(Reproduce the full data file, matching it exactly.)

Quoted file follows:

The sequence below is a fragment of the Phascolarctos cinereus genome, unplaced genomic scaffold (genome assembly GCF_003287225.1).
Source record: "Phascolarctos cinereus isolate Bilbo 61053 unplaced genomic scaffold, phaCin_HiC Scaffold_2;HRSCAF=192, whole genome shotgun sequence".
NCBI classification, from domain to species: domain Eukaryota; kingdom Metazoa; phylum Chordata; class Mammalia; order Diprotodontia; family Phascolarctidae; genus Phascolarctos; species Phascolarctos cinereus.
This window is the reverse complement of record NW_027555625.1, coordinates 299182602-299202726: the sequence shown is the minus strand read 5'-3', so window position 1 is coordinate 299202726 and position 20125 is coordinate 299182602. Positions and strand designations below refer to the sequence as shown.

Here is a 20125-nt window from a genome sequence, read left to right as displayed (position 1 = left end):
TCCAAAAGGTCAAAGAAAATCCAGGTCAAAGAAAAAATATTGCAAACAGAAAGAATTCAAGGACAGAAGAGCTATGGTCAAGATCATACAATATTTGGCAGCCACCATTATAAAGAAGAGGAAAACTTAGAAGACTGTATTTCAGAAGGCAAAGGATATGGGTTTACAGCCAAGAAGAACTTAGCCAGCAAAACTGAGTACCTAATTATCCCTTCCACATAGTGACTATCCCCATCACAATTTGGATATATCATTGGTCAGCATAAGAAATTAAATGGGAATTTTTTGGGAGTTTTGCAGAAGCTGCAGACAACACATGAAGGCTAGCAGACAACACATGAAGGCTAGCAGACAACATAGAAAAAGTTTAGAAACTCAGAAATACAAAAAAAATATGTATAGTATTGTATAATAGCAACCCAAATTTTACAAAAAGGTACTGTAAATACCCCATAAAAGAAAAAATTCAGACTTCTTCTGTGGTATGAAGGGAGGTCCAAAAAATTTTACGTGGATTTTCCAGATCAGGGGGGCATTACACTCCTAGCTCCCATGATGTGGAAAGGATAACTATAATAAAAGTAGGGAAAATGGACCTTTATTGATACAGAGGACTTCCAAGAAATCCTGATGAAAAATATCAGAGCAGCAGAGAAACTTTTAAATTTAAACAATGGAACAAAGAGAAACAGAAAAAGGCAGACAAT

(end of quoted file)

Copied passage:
The sequence below is a fragment of the Phascolarctos cinereus genome, unplaced genomic scaffold (genome assembly GCF_003287225.1).
Source record: "Phascolarctos cinereus isolate Bilbo 61053 unplaced genomic scaffold, phaCin_HiC Scaffold_2;HRSCAF=192, whole genome shotgun sequence".
NCBI classification, from domain to species: domain Eukaryota; kingdom Metazoa; phylum Chordata; class Mammalia; order Diprotodontia; family Phascolarctidae; genus Phascolarctos; species Phascolarctos cinereus.
This window is the reverse complement of record NW_027555625.1, coordinates 299182602-299202726: the sequence shown is the minus strand read 5'-3', so window position 1 is coordinate 299202726 and position 20125 is coordinate 299182602. Positions and strand designations below refer to the sequence as shown.

Here is a 20125-nt window from a genome sequence, read left to right as displayed (position 1 = left end):
TCCAAAAGGTCAAAGAAAATCCAGGTCAAAGAAAAAATATTGCAAACAGAAAGAATTCAAGGACAGAAGAGCTATGGTCAAGATCATACAATATTTGGCAGCCACCATTATAAAGAAGAGGAAAACTTAGAAGACTGTATTTCAGAAGGCAAAGGATATGGGTTTACAGCCAAGAAGAACTTAGCCAGCAAAACTGAGTACCTAATTATCCCTTCCACATAGTGACTATCCCCATCACAATTTGGATATATCATTGGTCAGCATAAGAAATTAAATGGGAATTTTTTGGGAGTTTTGCAGAAGCTGCAGACAACACATGAAGGCTAGCAGACAACACATGAAGGCTAGCAGACAACATAGAAAAAGTTTAGAAACTCAGAAATACAAAAAAAATATGTATAGTATTGTATAATAGCAACCCAAATTTTACAAAAAGGTACTGTAAATACCCCATAAAAGAAAAAATTCAGACTTCTTCTGTGGTATGAAGGGAGGTCCAAAAAATTTTACGTGGATTTTCCAGATCAGGGGGGCATTACACTCCTAGCTCCCATGATGTGGAAAGGATAACTATAATAAAAGTAGGGAAAATGGACCTTTATTGATACAGAGGACTTCCAAGAAATCCTGATGAAAAATATCAGAGCAGCAGAGAAACTTTTAAATTTAAACAATGGAACAAAGAGAAACAGAAAAAGGCAGACAAT